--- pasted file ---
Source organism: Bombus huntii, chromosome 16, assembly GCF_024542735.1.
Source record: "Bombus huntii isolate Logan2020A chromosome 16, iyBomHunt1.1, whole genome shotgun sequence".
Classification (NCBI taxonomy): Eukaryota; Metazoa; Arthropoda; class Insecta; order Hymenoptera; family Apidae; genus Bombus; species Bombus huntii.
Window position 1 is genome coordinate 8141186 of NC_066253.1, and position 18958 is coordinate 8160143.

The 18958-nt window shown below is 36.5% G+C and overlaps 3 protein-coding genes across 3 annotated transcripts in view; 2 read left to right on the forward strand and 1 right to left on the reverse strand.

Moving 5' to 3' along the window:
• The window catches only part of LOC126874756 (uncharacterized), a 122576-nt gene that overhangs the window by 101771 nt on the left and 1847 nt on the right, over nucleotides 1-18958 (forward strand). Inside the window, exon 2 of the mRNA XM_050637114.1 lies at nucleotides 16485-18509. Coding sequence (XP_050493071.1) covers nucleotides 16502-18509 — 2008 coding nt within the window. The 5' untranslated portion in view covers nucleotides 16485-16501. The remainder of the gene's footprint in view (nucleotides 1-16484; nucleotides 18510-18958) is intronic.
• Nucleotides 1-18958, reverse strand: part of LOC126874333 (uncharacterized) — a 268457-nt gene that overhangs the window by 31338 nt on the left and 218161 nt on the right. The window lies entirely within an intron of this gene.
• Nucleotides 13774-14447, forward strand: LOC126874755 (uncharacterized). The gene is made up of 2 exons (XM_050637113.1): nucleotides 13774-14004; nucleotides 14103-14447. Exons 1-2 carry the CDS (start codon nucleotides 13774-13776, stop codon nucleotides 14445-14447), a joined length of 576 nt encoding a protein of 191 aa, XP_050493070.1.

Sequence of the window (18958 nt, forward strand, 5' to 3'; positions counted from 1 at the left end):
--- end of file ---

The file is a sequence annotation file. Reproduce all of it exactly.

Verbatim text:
Source organism: Bombus huntii, chromosome 16, assembly GCF_024542735.1.
Source record: "Bombus huntii isolate Logan2020A chromosome 16, iyBomHunt1.1, whole genome shotgun sequence".
Classification (NCBI taxonomy): Eukaryota; Metazoa; Arthropoda; class Insecta; order Hymenoptera; family Apidae; genus Bombus; species Bombus huntii.
Window position 1 is genome coordinate 8141186 of NC_066253.1, and position 18958 is coordinate 8160143.

The 18958-nt window shown below is 36.5% G+C and overlaps 3 protein-coding genes across 3 annotated transcripts in view; 2 read left to right on the forward strand and 1 right to left on the reverse strand.

Moving 5' to 3' along the window:
• The window catches only part of LOC126874756 (uncharacterized), a 122576-nt gene that overhangs the window by 101771 nt on the left and 1847 nt on the right, over nucleotides 1-18958 (forward strand). Inside the window, exon 2 of the mRNA XM_050637114.1 lies at nucleotides 16485-18509. Coding sequence (XP_050493071.1) covers nucleotides 16502-18509 — 2008 coding nt within the window. The 5' untranslated portion in view covers nucleotides 16485-16501. The remainder of the gene's footprint in view (nucleotides 1-16484; nucleotides 18510-18958) is intronic.
• Nucleotides 1-18958, reverse strand: part of LOC126874333 (uncharacterized) — a 268457-nt gene that overhangs the window by 31338 nt on the left and 218161 nt on the right. The window lies entirely within an intron of this gene.
• Nucleotides 13774-14447, forward strand: LOC126874755 (uncharacterized). The gene is made up of 2 exons (XM_050637113.1): nucleotides 13774-14004; nucleotides 14103-14447. Exons 1-2 carry the CDS (start codon nucleotides 13774-13776, stop codon nucleotides 14445-14447), a joined length of 576 nt encoding a protein of 191 aa, XP_050493070.1.

Sequence of the window (18958 nt, forward strand, 5' to 3'; positions counted from 1 at the left end):